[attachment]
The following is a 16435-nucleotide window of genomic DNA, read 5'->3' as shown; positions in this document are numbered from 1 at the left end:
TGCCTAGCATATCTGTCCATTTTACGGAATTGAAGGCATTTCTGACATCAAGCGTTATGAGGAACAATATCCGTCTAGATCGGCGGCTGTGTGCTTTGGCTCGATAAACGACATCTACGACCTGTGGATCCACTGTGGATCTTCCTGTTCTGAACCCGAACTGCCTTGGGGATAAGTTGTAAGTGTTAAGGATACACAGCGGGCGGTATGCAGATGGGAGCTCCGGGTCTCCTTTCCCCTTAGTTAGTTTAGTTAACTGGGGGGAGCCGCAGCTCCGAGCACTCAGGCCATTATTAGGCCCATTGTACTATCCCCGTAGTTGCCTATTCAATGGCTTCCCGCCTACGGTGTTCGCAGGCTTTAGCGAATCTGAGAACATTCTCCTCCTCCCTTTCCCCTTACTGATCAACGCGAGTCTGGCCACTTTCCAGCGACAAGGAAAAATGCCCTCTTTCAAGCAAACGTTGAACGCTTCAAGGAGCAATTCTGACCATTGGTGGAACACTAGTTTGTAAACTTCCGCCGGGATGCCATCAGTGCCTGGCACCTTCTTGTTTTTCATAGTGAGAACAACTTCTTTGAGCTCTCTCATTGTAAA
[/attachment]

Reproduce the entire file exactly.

The following is a 16435-nucleotide window of genomic DNA, read 5'->3' as shown; positions in this document are numbered from 1 at the left end:
TGCCTAGCATATCTGTCCATTTTACGGAATTGAAGGCATTTCTGACATCAAGCGTTATGAGGAACAATATCCGTCTAGATCGGCGGCTGTGTGCTTTGGCTCGATAAACGACATCTACGACCTGTGGATCCACTGTGGATCTTCCTGTTCTGAACCCGAACTGCCTTGGGGATAAGTTGTAAGTGTTAAGGATACACAGCGGGCGGTATGCAGATGGGAGCTCCGGGTCTCCTTTCCCCTTAGTTAGTTTAGTTAACTGGGGGGAGCCGCAGCTCCGAGCACTCAGGCCATTATTAGGCCCATTGTACTATCCCCGTAGTTGCCTATTCAATGGCTTCCCGCCTACGGTGTTCGCAGGCTTTAGCGAATCTGAGAACATTCTCCTCCTCCCTTTCCCCTTACTGATCAACGCGAGTCTGGCCACTTTCCAGCGACAAGGAAAAATGCCCTCTTTCAAGCAAACGTTGAACGCTTCAAGGAGCAATTCTGACCATTGGTGGAACACTAGTTTGTAAACTTCCGCCGGGATGCCATCAGTGCCTGGCACCTTCTTGTTTTTCATAGTGAGAACAACTTCTTTGAGCTCTCTCATTGTAAA